Embedding work-integrated learning into a traditionally theoretical course of social entrepreneurship towards enhancing graduate employability
Contributor(s)Lois Stevenson, Heon Deokyoon
KeywordsBusiness and Management not elsewhere classified
Work Integrated Learning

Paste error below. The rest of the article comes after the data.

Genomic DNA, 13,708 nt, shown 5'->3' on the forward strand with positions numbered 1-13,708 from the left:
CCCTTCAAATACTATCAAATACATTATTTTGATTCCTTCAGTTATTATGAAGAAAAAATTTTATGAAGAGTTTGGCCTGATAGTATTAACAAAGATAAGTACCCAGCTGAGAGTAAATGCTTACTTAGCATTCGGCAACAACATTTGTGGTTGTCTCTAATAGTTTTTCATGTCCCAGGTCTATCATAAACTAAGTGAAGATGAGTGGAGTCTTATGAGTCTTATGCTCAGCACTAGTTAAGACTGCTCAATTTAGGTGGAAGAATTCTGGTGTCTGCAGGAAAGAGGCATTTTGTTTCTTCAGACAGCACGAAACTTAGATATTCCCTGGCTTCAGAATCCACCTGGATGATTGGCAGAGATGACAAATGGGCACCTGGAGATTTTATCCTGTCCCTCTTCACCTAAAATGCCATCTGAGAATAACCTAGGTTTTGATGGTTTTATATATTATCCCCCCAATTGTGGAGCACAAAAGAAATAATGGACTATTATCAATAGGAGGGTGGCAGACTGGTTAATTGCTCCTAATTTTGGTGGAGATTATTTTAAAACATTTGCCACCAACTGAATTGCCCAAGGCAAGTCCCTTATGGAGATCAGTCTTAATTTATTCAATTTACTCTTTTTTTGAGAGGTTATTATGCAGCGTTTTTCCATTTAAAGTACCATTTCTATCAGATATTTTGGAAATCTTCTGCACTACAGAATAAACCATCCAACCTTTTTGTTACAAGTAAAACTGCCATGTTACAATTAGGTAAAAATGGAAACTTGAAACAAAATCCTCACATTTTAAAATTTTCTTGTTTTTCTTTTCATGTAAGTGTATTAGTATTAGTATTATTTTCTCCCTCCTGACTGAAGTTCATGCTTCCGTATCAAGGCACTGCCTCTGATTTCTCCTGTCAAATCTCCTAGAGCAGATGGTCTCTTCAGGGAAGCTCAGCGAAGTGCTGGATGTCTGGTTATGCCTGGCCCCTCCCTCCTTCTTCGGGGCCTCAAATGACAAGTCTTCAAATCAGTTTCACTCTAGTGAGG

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AbstractSeveral reasons including Government policy, employer demand, shortage of skills in Australian labour market, and the needs of students dictate that employability is high on the agendas of Australian higher education institutions. The aim of this paper is to present a critical evaluation of the decision of an undergraduate programme in Entrepreneurship in an Australian University to introduce a workintegrated learning module to one of its core courses on Social Entrepreneurship. A course experience survey was undertaken on 60 students to explore their expected learning in terms of skills, knowledge and abilities at the beginning of the course. A post course experience survey was also carried out to assess the students&#039; actual learning outcomes. The findings suggest that embedding a work-integrated learning module to a course on social entrepreneurship help students to understand the scope, demands and constraints of the non-profit sector and recognise the changing roles of such sector and related managerial challenges. It also help students develop maturity, team building, emotional intelligence, communication and interpersonal skills required to build social capital and succeed in today&#039;s globally competitive and volatile business environment. The higher education providers could consider work integrated learning as part of the response to the employability agenda in a climate where employers are increasingly demanding graduates to have entrepreneurial skills.